Peter Beinart’s latest missive in Jewish Currents – arguing that pro-Israel Americans show no interest in what is going on in Israel and instead talk only about antisemitism – misses the mark and once again seeks to undermine the vision of Israel as a safe, secure homeland for the Jewish people.
As he says, Beinart and Israel’s detractors focus almost exclusively on Palestinian rights. But they are caught up in a false choice that years of corrupt Palestinian leadership and rejectionism have hardened: Palestinian rights vs. the right for Israel to exist as a Jewish state. This false choice asks us to forget how we got to the current impasse – to forget the refusal by Palestinian leadership to acknowledge Israel’s right to exist, to forget daily almost acts of terrorism targeting Jews for the past 100 years, to forget the many peace plans and deals that have been rejected by Palestinian leadership, and to forget that the “catastrophe” of 1948 and the “disaster” of 1967 were the consequences of Arab aggression, not the other way around.
While Beinart complains that pro-Israel Americans don’t pay attention to what’s going on inside Israel, it is actually Beinart who fails to acknowledge the profound, historic changes underway there. Just two recent examples of the incredible progress toward peace and prosperity he overlooks: first, the historic new unity government formed this year – the most diverse in Israel’s history – which notably includes for the first time an Arab party, whose leader recently made a clear statement that Israel, as the Jewish state, was here to stay. Second, in December, Israeli Prime Minister Naftali Bennett traveled to the UAE, where he was welcomed by Abu Dhabi Crown Prince Mohammed bin Zayed Al Hahyan. Together, they discussed the billions of trade, tourism, technology and other projects that would have been unimaginable just a few years ago.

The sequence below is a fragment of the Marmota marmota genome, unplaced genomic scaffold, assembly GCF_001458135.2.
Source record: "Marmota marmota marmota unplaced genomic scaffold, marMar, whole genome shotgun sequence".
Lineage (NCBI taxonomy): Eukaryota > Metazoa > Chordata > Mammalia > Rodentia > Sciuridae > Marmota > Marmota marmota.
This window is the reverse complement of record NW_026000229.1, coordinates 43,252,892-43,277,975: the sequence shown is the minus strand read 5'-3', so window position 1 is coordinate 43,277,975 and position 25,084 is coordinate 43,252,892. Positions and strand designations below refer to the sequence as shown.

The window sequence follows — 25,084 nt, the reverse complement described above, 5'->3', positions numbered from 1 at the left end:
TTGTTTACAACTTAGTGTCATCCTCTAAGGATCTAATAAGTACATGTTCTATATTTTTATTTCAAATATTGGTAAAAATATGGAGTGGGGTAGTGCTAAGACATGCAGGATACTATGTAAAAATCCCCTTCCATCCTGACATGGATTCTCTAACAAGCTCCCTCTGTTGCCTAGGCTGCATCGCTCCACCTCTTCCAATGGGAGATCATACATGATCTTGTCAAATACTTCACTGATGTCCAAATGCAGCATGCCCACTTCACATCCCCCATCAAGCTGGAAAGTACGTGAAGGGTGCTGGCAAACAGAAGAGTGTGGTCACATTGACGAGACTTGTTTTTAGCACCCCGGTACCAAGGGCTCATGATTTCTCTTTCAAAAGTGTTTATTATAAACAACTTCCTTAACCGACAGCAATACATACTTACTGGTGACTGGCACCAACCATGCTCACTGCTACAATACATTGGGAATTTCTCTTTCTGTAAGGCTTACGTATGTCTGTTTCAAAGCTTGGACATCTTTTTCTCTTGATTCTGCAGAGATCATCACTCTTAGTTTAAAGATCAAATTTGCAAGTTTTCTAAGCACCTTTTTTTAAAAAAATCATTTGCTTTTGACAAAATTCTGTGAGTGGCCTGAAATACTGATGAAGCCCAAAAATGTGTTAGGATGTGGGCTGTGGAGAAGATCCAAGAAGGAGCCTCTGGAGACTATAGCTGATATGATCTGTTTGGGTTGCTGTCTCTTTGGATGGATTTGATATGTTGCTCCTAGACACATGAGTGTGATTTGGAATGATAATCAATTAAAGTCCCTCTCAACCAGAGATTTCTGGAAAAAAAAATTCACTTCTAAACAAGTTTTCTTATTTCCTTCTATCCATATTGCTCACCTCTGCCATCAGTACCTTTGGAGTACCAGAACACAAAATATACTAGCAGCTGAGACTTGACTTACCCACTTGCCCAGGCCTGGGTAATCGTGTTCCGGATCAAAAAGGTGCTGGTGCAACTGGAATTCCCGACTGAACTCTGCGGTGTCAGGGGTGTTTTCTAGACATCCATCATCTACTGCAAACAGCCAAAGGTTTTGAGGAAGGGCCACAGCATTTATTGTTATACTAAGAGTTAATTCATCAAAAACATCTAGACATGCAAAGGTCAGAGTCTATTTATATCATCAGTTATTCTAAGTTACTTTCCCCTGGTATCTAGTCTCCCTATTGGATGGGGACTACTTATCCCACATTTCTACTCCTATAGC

Israel is a vibrant, multicultural democracy that is a force for peace and prosperity in an unstable region of the world. Israel has a vibrant free press, diversity of human rights organizations, robust judicial system, and thriving multi-party democratic government that offers all its citizens full political and civil rights. Like America and other diverse democracies, Israel has work to do to ensure those ideals are reached, but its goals are clear. Israel’s success as a democratic society, its culture of innovation and its unsurpassed military and security posture have fostered transformational advances toward peace and progress in the Middle East.
Israel’s historic new unity government reflects the rich ethnic, religious, and ideological diversity of the country and is a positive step toward a more inclusive Israel. The new government itself is investing billions of shekels to improve conditions in Arab areas of Israel, working to close gaps that have existed since the founding of the state. Monsour Abbas, the leader of the Isalmist Ra’am party that is now part of the government, made history yet again when he broke with the traditional stances of Israel’s Arab parties, not to mention the Palestinians and many others in the Arab world, by declaring that Israel is and will always be a Jewish state. As Dr. Einat Wilf perfectly summarized, “Arab recognition that Israel is a Jewish state, will remain so, and that this does not contradict Arabs being full equal citizens and participants in Israel’s boisterous democracy, is a true breakthrough that lays the foundation for true partnership within Israel and the region.” This is real progress, happening in Israel, that Beinart fails to mention.